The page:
The da Vinci Xi Robot-Assisted Surgery - An intelligent surgical solution for minimally invasive surgery to enhance precision even in hard-to-reach areas
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Medical advancements have continued to expeditiously accelerate the pace of changes, allowing better treatment outcomes with an improved quality of life for the patients. Cutting-edge robotic system, the da Vinci Xi takes charge of advances used in minimally invasive surgeries. In fact, it is designed to accommodate and seamlessly integrate a range of current technologies in surgical areas, including intraoperative imaging, advanced instruments and anatomical access, enabling the surgeons to perform minimally invasive procedures in hard-to-reach sites through small incisions. By delivering 3D high-definition images, a crystal clear view of the surgical area is intensely magnified, resulting in an enhanced surgical precision and minimized possible complications along with less pain and faster recovery time.
What is the da Vinci Xi?
The da Vinci Xi is an advanced robotic surgical system using specialized technology that enhances the capabilities of surgeon’s hands. As an expandable, computer-assisted surgical system, four surgical arms consisting of tiny instruments with wrists at the tip allow surgeons to accurately perform procedures in difficult-to-access or complex areas with precise movements, better dexterity and enhanced magnification. A special high-definition camera attached provides magnified 3D views of the operating area, leading to high degree of surgical accuracy and patient’s safety. For every movement, the surgeon makes at the console standing next to the surgical arms whilst the da Vinci robot replicates every move inside patient’s body on a smaller scale. The surgeon has complete control during the entire procedure according to surgery type.
Considered a world-class supercomputing system, robotic-assisted surgery is intended to provide real-time endoscopic visible and near-infrared fluorescence imaging, enabling precise and accurate surgery. Moreover, built-in tremor-filtration technology similar to that installed in a camera substantially helps the surgeon to move each instrument with smooth precision, bringing about reduced operative complications due to less injuries to surrounding tissues, vessels and nerves. Robotic-assisted surgery has been currently applied to several types of surgical procedures. It is frequently used in general surgery, urologic surgery, thoracic surgery, gynecological surgery and colorectal surgery as well as head and neck surgery. Since minimally invasive surgeries have turned into common procedures, robotic-assisted surgery has become widely accepted across the world, granted by the US FDA approval.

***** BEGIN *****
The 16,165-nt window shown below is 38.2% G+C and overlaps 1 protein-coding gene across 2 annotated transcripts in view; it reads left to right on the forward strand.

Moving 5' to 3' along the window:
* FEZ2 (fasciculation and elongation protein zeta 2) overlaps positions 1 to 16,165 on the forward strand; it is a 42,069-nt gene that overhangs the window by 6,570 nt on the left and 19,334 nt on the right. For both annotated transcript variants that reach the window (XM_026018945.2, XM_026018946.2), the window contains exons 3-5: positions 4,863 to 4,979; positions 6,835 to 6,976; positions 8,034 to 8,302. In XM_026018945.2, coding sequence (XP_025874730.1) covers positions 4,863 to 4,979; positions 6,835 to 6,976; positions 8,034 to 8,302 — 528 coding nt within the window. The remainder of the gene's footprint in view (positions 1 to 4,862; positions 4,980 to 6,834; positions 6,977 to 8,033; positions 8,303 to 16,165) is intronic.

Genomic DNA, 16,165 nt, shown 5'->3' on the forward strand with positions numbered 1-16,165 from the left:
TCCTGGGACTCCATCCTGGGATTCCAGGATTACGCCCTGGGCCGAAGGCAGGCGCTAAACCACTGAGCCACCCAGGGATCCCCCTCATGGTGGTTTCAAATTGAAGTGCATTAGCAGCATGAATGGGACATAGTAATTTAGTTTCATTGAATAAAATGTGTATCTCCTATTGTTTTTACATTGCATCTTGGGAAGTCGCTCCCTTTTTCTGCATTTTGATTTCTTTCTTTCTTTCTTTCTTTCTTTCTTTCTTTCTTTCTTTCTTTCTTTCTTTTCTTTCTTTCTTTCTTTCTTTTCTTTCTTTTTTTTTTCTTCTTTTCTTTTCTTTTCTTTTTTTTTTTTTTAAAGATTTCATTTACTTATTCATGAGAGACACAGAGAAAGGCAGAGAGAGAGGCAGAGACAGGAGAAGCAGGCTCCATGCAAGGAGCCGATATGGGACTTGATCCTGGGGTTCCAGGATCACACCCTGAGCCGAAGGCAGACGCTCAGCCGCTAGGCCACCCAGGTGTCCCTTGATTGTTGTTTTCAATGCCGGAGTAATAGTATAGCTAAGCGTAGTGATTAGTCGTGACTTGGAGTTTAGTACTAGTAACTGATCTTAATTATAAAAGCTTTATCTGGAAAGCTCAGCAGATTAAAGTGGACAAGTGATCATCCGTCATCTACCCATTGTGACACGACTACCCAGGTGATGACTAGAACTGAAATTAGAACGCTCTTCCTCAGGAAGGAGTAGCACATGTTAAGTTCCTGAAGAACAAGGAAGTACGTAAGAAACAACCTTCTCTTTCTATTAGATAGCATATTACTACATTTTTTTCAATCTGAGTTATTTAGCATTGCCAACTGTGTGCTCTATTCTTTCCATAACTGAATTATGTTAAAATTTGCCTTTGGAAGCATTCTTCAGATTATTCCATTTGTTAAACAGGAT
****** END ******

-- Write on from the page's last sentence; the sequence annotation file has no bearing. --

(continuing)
Due to the fact that robotic surgical technology is not able to move and perform surgery on its own, surgeons are in control at all times. During surgery, the surgeon makes one or more small incisions. Ports or thin tubes are placed through these tiny incisions. The robot will be attached to these ports and instruments are then placed through them. A long thin camera or endoscope providing high-definition images in 3D during the surgery is then inserted through one of the ports which allows the surgeon to perform the operation. To operate, the surgeon controls the robotic arms using his/her hands and fingers while sitting at a console a few feet away from the patient. Safety mechanisms are in place ensuring the robot does not move without having the surgeon controlling it. An assistant surgeon stays next to the patient in order to help the surgeon by changing the instruments when needed.
What does the da Vinci Xi system consist of?
The da Vinci Xi system uses specialized technology to assist surgeons in carrying out complex procedures. The da Vinci Xi system is comprised of three main components: a surgeon console, a patient-side cart and a visual cart.
- Surgeon console: At the console as the workstation, the surgeon controls 3D endoscope and the EndoWrist instruments with fully wristed dexterity using master controls and pedals. The alignment of the surgeon’s eyes, fingers, hands and instruments is perfectly replicated in the viewer display while the da Vinci robot imitates the movements inside the patient’s body on a smaller scale. Detailed visualization at the console ensures that the maneuvers made by the surgeon are safe and precise.
- Patient-side cart: The cart consists of four arms, making up the surgical component of the robotic system. The first robotic arm holds the endoscope and displays the 3D images on the viewer display. Whereas another three robotic arms attached with surgical instruments are latched deriving from a remote center, allowing the robotic arms to move freely, thereby reducing the force exerted on the patient’s body to a minimum while providing a better access to hard-to-reach locations.